The Galena Nuclear Project: Pursuing Low Cost Energy in Bush Alaska
by Marvin L. Yoder
About the author
Marvin Yoder spent 25 years working as an administrator/manager in a number of local governments in the State of Alaska. In that role, he was directly involved with municipal utilities including, water, waste water, solid waste and electricity.
He spent ten years as City Manager of the City of Galena, Alaska. In that capacity, he was tasked with taking the lead to investigate the pros and cons of the Toshiba SMR that would produce 10 MGW of electricity.
He retired from Galena in 2006 but has followed the progress and the continued interest in SMRs. He has accepted a number of invitations to speak to various groups about this specific aspect of the nuclear industry.
He currently lives in Palmer Alaska with his wife Patsy.
About the book
In the spring of 2003, the City of Galena leadership learned about the development of a Small Modular Reactor (SMR) that could supply electric power to a single community. Galena was a small city on the Yukon River, was off-grid and generated electricity from six diesel generators. Fuel was expensive and was delivered by barges on the River during the summer months.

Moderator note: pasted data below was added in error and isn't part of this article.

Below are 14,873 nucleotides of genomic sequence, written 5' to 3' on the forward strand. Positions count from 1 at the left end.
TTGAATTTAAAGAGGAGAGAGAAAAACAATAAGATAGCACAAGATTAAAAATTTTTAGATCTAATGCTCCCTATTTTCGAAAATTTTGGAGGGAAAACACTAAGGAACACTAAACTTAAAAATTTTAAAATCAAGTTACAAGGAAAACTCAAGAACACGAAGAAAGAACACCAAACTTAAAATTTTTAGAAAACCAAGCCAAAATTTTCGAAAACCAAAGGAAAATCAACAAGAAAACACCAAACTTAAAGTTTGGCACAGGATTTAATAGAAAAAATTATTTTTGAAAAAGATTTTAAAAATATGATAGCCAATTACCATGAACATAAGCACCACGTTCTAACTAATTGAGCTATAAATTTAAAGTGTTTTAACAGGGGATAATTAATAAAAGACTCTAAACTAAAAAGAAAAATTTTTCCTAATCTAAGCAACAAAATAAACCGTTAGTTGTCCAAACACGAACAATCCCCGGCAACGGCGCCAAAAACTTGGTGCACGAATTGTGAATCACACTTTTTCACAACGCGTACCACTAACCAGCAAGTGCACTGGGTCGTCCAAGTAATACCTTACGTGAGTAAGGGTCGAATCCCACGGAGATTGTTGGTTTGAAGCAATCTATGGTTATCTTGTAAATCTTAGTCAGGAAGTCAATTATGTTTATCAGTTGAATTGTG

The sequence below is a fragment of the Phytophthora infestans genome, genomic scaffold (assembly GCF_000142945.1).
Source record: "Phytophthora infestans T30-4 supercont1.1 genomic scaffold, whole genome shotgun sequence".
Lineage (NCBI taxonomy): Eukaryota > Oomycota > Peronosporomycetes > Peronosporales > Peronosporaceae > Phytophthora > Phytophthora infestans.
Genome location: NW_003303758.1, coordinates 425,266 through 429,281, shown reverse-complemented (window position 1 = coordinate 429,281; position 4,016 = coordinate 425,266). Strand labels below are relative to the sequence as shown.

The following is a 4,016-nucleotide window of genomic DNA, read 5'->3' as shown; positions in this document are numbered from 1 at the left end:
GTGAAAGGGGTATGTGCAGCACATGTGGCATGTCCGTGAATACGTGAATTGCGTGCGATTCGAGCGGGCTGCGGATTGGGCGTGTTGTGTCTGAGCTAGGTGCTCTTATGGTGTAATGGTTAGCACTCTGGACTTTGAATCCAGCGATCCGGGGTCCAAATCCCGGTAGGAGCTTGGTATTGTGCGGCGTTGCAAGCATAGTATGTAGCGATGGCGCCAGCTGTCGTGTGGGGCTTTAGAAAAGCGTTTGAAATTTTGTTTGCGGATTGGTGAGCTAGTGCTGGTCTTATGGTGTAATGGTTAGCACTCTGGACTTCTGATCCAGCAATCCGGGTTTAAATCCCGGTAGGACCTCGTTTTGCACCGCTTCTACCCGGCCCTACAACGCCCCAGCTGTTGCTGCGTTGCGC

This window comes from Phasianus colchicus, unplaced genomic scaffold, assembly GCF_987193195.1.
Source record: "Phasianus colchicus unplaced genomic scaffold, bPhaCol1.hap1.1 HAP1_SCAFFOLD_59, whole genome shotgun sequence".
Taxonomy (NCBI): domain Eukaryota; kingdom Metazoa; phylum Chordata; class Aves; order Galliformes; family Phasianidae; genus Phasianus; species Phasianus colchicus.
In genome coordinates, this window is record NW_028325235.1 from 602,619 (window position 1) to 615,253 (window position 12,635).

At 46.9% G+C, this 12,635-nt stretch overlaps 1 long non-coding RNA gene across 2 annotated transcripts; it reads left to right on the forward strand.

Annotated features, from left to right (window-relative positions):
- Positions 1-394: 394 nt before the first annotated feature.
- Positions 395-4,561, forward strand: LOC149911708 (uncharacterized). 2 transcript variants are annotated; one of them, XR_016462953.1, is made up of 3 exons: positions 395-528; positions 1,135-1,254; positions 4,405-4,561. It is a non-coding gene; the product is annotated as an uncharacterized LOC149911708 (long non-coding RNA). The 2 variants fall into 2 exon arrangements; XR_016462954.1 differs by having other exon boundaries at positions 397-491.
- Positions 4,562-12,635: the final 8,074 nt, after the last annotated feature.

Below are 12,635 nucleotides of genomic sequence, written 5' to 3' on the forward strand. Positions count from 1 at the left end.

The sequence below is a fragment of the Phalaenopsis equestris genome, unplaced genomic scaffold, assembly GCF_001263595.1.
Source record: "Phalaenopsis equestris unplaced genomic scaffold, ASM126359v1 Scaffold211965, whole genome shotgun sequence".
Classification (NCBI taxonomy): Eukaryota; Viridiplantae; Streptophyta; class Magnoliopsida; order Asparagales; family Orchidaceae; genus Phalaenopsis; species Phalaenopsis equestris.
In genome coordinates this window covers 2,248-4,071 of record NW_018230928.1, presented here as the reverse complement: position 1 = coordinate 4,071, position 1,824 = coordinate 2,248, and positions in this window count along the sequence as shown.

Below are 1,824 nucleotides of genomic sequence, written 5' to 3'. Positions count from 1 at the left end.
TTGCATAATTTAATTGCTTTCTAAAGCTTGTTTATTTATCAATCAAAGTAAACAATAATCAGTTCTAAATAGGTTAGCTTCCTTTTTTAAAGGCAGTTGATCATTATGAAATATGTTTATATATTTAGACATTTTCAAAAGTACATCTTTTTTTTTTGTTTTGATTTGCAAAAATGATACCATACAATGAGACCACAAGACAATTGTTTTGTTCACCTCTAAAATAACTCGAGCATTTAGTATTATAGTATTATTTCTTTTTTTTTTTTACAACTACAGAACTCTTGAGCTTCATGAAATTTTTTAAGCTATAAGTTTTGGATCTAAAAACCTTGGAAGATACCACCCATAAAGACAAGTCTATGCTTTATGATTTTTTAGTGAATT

At that time nuclear power supplied about 20% of the US electricity. However, the 3 Mile Island incident had halted the expansion of the nuclear power industry. The news that a community in Alaska was considering an advanced design SMR generated national and international attention.
Questions came from all sides.
• Could an SMR be developed that was safe for a small community with limited manpower and technical resources?
• Was there a role in the industry for technologically advanced SMR’s or would the industry stay with large conventional power plants?
• Could an SMR, providing both heat and electricity improve the sustainability of an isolated community or a remote industrial site.
• How would the cost to the consumer be affected by installing an SMR?
These and other questions were on the mind of the City leaders as they investigated to the feasibility of installing an SMR in Galena, Alaska. This book is a narrative documenting the effort to find answers to these questions
Marvin L. Yoder
December 4, 2019